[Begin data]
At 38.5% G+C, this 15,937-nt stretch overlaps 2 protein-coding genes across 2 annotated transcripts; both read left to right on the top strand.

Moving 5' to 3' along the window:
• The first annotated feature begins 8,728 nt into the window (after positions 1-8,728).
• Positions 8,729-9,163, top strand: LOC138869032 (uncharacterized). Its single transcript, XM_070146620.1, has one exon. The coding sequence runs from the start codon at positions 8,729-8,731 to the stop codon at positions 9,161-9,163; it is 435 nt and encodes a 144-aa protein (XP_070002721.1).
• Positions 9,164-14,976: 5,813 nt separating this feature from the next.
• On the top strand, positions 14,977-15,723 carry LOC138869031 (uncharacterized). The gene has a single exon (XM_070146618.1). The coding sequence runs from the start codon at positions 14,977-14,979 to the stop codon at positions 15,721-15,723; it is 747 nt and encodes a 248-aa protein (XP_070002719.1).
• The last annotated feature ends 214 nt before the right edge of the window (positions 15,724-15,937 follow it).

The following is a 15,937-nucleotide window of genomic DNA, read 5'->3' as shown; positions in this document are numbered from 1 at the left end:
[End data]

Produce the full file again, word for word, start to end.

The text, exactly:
At 38.5% G+C, this 15,937-nt stretch overlaps 2 protein-coding genes across 2 annotated transcripts; both read left to right on the top strand.

Moving 5' to 3' along the window:
• The first annotated feature begins 8,728 nt into the window (after positions 1-8,728).
• Positions 8,729-9,163, top strand: LOC138869032 (uncharacterized). Its single transcript, XM_070146620.1, has one exon. The coding sequence runs from the start codon at positions 8,729-8,731 to the stop codon at positions 9,161-9,163; it is 435 nt and encodes a 144-aa protein (XP_070002721.1).
• Positions 9,164-14,976: 5,813 nt separating this feature from the next.
• On the top strand, positions 14,977-15,723 carry LOC138869031 (uncharacterized). The gene has a single exon (XM_070146618.1). The coding sequence runs from the start codon at positions 14,977-14,979 to the stop codon at positions 15,721-15,723; it is 747 nt and encodes a 248-aa protein (XP_070002719.1).
• The last annotated feature ends 214 nt before the right edge of the window (positions 15,724-15,937 follow it).

The following is a 15,937-nucleotide window of genomic DNA, read 5'->3' as shown; positions in this document are numbered from 1 at the left end: